When did Einstein die?
When Albert Einstein was right for the last time
When Albert Einstein was admitted to Princeton Hospital in New Jersey in mid-April 1955, he was 76 years old and had an incredible career. Einstein had brought physics into a new era, had risen from a small patent office clerk in Switzerland to the most famous scientist of modern times. He had received a Nobel Prize (albeit not for his most important work), had been exposed to anti-Semitic attacks as a Jew in Germany and emigrated to the USA. There he - despite his pacifist stance - against the background of the research successes in Nazi Germany, suggested the construction of an atomic bomb in the USA, but was classified by the FBI as an untrustworthy socialist and had campaigned for nuclear disarmament after the war. Until recently he had taken a public position on socio-political issues and criticized the manic anti-communism of the McCarthy era, and was hostile and cheered.
Much has been written about Einstein's life and work - but the flow of new literature is far from running dry. 65 years after the death of the exceptional physicist, two new books have been published that illuminate the scientist and person Einstein and his companions from different perspectives.
Walks through space and time
In the book "As Einstein and Gödel went for a walk" (Rowohlt Verlag), the American author Jim Holt has gathered fascinating episodes from the stimulating friendship between the world-famous physicist and the exceptional mathematician Gödel, who is 27 years his junior. The two met in 1940 at the Institute of Advanced Study in Princeton, and soon they were taking daily walks together. The friendship between the two was so close that Einstein is said to have said once that he was only coming to the institute "to have the privilege of being able to walk home with Gödel".
Among the countless letters of congratulations that Albert Einstein received on his 70th birthday in 1949 was a four-page essay that was to go down in the history of science itself. The Austrian mathematician Kurt Gödel, who like Einstein lived in exile in Princeton, proposed nothing less than a new universe. But that's not all: This Gödel’s universe, which results from a special solution of the field equations in Einstein's general theory of relativity, proves the theoretical feasibility of time travel. Einstein, who had seen no possibility of such a mathematical loophole in his theory, was initially not very enthusiastic.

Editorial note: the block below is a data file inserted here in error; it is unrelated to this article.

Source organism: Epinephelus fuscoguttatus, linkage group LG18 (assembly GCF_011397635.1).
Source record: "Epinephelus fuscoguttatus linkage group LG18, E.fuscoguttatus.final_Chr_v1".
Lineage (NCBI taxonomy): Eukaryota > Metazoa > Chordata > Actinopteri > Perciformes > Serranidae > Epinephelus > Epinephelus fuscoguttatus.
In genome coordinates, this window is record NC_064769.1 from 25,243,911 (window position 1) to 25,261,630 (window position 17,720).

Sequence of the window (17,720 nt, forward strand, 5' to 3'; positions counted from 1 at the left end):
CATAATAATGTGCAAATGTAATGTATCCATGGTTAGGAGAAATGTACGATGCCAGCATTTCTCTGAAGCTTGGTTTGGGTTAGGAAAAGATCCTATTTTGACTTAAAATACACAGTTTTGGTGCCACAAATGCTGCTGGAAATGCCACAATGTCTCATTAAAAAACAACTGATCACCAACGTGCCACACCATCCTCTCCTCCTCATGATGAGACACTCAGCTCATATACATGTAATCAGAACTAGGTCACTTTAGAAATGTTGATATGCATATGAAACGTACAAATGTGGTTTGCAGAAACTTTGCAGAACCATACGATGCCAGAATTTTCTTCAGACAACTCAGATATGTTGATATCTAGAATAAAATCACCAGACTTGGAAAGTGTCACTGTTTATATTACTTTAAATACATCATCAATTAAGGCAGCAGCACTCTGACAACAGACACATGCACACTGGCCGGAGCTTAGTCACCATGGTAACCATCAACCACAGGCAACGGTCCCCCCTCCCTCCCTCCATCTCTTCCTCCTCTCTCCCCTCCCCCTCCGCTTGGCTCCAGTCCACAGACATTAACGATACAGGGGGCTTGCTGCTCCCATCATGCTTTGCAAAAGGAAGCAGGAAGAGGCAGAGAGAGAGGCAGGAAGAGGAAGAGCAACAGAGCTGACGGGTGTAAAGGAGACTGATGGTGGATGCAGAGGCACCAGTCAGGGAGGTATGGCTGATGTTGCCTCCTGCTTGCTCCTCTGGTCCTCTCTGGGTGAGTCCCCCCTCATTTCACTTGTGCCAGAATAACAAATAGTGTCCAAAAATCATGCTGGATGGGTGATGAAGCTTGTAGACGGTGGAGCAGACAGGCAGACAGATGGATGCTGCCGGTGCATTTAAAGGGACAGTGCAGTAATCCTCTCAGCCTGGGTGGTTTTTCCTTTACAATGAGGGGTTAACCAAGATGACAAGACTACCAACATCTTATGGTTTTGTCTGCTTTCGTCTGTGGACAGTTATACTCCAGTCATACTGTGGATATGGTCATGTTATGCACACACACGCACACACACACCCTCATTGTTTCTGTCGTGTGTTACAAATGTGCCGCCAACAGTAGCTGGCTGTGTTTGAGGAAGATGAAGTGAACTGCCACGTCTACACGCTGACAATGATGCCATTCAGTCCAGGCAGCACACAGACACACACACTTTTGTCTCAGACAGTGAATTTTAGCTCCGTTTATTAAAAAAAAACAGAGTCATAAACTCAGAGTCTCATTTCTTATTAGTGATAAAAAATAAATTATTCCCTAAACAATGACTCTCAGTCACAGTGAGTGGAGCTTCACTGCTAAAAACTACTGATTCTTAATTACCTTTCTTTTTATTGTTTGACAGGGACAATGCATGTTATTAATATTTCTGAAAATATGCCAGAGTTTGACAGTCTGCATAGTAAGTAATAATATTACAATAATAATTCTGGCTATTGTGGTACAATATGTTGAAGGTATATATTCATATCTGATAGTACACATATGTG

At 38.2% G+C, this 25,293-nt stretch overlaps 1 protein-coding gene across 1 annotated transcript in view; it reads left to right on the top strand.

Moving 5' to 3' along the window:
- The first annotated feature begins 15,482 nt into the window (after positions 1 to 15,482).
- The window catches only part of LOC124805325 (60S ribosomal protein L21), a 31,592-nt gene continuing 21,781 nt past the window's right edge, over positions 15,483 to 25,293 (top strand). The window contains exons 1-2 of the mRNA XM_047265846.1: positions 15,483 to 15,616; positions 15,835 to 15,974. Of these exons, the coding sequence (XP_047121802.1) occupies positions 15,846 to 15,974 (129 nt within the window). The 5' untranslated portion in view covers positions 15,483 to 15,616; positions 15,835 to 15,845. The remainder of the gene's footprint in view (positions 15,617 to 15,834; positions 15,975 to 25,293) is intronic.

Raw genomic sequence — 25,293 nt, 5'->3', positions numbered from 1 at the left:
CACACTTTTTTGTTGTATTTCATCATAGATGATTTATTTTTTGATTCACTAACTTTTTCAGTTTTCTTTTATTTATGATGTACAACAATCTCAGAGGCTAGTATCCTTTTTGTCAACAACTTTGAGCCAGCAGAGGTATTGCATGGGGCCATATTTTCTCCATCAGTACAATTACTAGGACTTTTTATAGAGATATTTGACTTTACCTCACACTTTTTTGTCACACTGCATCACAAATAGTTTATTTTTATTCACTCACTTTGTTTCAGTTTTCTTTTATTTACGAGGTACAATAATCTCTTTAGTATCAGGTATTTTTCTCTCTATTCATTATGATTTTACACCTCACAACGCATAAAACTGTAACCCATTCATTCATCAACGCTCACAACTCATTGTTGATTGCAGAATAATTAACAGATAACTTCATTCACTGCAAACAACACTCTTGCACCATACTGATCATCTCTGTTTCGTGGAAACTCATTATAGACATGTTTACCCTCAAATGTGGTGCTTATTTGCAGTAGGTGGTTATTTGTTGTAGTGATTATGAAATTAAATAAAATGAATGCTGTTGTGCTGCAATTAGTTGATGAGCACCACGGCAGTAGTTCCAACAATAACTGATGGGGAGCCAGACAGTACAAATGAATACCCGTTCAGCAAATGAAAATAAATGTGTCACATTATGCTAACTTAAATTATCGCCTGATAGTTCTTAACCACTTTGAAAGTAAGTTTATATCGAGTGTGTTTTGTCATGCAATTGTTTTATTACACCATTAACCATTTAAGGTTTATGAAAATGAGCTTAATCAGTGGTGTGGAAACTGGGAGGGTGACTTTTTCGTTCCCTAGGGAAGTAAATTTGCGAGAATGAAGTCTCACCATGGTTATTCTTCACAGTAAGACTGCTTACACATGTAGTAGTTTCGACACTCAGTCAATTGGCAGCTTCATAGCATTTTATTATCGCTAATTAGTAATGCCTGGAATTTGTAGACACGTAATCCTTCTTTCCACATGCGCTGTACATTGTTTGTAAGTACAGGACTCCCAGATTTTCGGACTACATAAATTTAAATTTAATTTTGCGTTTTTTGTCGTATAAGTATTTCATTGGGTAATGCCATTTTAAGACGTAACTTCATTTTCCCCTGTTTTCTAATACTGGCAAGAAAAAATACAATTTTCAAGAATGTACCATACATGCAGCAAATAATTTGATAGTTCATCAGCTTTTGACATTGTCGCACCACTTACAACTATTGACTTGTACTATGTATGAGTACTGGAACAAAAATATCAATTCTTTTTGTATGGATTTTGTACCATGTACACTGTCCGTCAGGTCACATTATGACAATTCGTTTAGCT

Interesting insights into the thinking of the two scientists are also provided by curious anecdotes such as those about Gödel's process of naturalization in the USA. During the preparations for this, the logician encountered contradictions in the American constitution - and Einstein was only able to prevent him with the greatest effort from presenting them fully to the judge at the hearing and thereby endangering his naturalization.
Corrections on the deathbed
With "Einstein. His life, his research, his legacy", the Langenmüller publishing house now has the clear and picture-rich short biography of the American author Walter Isaacson in German. The book is like a colorful Best Of Einstein, which leads through science and the winding paths of his life - supplemented with numerous images of original documents, newspaper clippings and letters.
The collapse at work on April 12, 1955 was like a screeching halt for Einstein. He had just drafted a manifesto for nuclear disarmament together with Bertrand Russell (it was to be published in the summer as the "Russell-Einstein Manifesto"). He had also been working on a speech he wanted to give on Israeli Independence Day - and, as always, he had also studied physics at the Institute of Advanced Study. Now the doctors were telling the scientist, who had suffered from aneurysm of the aorta for years, that his only hope, though slight, was immediate surgery. Einstein did not see hope and refused.
Albert Einstein died in the early morning hours of April 18, 1955 at the age of 76. An operation, the chief pathologist at Princeton Hospital later reported, could not have saved him - Einstein had, so to speak, been right one last time (with his physics, of course, he still does that today). Isaacson writes in his book that there were twelve full pages of paper on the table next to his hospital bed. "On the last page he corrected some arithmetic errors with uncertain writing, but the page was filled with equations up to the last line." (David Rennert, April 18, 2020)
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